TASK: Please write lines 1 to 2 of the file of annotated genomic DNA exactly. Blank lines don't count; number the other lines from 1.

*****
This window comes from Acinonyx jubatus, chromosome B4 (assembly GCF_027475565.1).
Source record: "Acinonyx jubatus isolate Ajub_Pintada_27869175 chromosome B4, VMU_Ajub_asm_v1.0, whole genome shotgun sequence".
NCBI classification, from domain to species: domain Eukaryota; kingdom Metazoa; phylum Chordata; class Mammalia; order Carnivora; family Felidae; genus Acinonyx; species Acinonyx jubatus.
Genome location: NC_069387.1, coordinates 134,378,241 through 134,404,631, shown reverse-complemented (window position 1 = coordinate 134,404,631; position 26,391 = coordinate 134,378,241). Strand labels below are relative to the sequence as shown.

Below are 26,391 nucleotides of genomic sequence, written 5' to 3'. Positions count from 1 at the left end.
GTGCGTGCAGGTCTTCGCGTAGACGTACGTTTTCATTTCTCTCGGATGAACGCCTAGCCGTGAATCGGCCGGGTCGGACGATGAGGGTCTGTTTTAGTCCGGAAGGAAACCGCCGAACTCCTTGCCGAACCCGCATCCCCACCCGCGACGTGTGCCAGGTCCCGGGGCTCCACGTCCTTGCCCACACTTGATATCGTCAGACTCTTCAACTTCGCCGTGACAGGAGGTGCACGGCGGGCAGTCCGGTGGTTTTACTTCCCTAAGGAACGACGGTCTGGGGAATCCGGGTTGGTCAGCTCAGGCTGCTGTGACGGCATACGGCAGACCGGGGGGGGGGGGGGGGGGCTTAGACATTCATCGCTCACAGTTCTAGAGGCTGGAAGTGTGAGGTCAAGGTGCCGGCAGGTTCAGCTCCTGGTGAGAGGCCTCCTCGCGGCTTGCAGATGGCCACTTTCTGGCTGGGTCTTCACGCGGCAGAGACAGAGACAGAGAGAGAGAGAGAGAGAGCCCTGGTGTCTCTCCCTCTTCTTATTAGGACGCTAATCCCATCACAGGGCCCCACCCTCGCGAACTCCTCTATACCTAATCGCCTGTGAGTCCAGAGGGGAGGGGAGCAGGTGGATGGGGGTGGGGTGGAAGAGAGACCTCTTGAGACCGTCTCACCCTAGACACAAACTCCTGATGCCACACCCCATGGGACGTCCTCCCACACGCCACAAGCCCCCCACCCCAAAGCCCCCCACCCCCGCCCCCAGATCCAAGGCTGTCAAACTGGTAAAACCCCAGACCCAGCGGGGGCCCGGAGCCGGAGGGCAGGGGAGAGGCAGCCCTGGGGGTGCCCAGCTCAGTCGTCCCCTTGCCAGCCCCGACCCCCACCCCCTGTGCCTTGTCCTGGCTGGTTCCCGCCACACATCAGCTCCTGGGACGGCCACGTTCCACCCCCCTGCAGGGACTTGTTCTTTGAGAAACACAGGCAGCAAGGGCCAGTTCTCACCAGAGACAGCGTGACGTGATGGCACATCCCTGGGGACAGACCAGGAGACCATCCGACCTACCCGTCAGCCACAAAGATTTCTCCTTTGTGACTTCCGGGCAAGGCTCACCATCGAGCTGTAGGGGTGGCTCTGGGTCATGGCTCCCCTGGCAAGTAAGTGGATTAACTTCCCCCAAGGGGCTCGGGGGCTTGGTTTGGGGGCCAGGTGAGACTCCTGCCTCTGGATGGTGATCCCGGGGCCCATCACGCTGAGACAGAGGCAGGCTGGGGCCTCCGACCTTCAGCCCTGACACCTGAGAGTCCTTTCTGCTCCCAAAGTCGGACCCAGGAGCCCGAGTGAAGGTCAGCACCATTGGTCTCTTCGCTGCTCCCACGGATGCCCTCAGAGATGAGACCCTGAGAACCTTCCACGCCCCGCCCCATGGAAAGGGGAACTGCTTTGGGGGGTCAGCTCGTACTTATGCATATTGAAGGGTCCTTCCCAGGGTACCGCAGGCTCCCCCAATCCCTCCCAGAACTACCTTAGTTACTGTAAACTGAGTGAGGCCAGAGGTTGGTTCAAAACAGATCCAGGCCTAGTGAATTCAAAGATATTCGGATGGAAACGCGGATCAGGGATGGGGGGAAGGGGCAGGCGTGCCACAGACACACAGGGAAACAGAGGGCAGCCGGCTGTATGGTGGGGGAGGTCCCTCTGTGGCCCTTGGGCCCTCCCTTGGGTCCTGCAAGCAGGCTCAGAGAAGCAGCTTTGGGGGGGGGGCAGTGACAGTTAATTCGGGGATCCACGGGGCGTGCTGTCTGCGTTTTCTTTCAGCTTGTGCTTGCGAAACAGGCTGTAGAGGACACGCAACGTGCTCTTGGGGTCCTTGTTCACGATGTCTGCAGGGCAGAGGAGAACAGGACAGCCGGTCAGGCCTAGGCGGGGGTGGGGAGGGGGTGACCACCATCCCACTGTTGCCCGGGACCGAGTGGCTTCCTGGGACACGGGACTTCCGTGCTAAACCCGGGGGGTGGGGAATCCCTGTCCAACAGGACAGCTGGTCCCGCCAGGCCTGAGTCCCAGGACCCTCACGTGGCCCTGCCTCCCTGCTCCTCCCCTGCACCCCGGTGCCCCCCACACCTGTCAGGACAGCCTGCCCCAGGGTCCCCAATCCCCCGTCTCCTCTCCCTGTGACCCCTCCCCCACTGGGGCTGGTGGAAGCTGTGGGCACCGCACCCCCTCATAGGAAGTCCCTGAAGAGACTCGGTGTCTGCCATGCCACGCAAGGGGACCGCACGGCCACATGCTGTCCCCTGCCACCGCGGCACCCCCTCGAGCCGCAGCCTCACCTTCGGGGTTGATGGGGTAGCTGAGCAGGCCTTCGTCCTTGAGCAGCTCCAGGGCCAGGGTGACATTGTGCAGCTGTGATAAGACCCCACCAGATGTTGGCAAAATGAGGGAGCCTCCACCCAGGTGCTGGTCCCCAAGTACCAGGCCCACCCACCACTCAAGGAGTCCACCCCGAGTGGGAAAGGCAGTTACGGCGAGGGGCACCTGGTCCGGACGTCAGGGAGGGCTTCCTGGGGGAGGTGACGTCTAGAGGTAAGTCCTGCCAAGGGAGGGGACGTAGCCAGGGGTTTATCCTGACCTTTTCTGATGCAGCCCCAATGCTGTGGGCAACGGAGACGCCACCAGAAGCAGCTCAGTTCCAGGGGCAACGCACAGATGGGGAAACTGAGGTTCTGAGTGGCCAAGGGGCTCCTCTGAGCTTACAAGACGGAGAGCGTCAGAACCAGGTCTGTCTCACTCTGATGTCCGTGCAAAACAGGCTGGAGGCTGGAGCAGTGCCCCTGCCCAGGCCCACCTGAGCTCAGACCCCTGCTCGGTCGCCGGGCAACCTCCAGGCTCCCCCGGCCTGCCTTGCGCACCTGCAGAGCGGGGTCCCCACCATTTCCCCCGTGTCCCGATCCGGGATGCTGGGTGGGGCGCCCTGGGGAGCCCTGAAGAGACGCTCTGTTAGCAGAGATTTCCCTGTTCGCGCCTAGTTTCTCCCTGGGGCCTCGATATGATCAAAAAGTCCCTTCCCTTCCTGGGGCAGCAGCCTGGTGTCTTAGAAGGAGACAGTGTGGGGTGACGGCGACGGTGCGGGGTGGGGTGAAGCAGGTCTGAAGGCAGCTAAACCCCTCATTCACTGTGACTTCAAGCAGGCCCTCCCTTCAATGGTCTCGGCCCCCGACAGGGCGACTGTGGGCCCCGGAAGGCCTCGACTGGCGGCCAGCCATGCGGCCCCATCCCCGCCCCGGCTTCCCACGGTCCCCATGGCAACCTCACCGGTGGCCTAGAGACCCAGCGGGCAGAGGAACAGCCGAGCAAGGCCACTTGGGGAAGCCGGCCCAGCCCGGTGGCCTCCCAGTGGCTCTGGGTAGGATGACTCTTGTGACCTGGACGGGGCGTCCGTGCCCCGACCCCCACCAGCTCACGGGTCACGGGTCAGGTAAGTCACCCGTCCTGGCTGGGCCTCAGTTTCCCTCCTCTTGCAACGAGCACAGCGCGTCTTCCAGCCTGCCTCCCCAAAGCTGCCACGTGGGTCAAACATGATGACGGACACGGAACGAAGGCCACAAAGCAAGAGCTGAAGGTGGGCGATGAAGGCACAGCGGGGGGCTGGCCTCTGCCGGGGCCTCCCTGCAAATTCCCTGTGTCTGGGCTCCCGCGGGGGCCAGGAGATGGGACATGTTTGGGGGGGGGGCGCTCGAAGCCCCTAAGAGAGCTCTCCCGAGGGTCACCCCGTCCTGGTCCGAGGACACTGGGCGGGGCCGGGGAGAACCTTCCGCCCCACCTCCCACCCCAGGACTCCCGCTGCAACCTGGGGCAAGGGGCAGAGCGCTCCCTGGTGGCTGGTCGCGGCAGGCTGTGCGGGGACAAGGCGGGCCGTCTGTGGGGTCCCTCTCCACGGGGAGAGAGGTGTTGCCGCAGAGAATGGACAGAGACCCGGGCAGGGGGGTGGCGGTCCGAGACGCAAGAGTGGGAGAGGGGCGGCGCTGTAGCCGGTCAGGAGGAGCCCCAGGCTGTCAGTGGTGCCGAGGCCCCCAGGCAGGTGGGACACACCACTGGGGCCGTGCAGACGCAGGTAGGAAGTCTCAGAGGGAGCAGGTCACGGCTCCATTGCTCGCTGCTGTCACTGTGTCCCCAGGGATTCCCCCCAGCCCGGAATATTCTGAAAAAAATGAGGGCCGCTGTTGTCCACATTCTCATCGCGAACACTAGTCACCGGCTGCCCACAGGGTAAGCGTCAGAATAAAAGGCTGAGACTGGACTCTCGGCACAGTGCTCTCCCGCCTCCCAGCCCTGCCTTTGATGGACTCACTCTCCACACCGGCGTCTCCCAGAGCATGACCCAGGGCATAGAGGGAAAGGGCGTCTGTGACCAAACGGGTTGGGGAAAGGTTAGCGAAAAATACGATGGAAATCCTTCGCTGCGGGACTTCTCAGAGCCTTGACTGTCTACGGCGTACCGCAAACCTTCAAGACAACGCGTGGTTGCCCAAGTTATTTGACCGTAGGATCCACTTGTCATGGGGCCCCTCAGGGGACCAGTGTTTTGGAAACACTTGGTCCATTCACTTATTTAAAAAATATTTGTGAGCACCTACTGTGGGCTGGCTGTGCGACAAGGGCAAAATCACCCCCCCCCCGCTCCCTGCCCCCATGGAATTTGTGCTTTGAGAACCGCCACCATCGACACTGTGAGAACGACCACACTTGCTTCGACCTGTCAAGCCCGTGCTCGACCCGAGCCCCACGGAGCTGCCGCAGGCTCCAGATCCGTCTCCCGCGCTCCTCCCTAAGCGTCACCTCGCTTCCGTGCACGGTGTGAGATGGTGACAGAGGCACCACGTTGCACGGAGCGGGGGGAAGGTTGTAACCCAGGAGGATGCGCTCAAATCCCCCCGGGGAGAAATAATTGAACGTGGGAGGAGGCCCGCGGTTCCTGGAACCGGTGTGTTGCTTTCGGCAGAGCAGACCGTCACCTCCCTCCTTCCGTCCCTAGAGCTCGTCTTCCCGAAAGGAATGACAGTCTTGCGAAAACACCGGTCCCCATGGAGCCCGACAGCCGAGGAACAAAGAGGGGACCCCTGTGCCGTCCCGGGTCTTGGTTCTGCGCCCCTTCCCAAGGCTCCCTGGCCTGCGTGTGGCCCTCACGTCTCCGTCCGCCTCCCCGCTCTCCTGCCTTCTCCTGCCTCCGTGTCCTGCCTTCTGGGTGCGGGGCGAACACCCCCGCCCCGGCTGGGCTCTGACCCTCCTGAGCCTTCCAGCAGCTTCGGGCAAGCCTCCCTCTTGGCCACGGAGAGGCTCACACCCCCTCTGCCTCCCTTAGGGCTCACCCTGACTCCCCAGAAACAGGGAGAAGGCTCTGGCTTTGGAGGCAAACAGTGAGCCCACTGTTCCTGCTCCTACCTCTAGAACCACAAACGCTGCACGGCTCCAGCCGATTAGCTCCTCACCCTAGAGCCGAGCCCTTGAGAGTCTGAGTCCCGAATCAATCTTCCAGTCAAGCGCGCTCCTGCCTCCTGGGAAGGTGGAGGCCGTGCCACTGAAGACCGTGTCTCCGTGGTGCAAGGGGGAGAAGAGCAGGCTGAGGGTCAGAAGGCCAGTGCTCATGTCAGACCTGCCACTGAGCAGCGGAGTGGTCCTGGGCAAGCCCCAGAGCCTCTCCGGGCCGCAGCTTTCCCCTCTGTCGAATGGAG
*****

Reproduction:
This window comes from Acinonyx jubatus, chromosome B4 (assembly GCF_027475565.1).
Source record: "Acinonyx jubatus isolate Ajub_Pintada_27869175 chromosome B4, VMU_Ajub_asm_v1.0, whole genome shotgun sequence".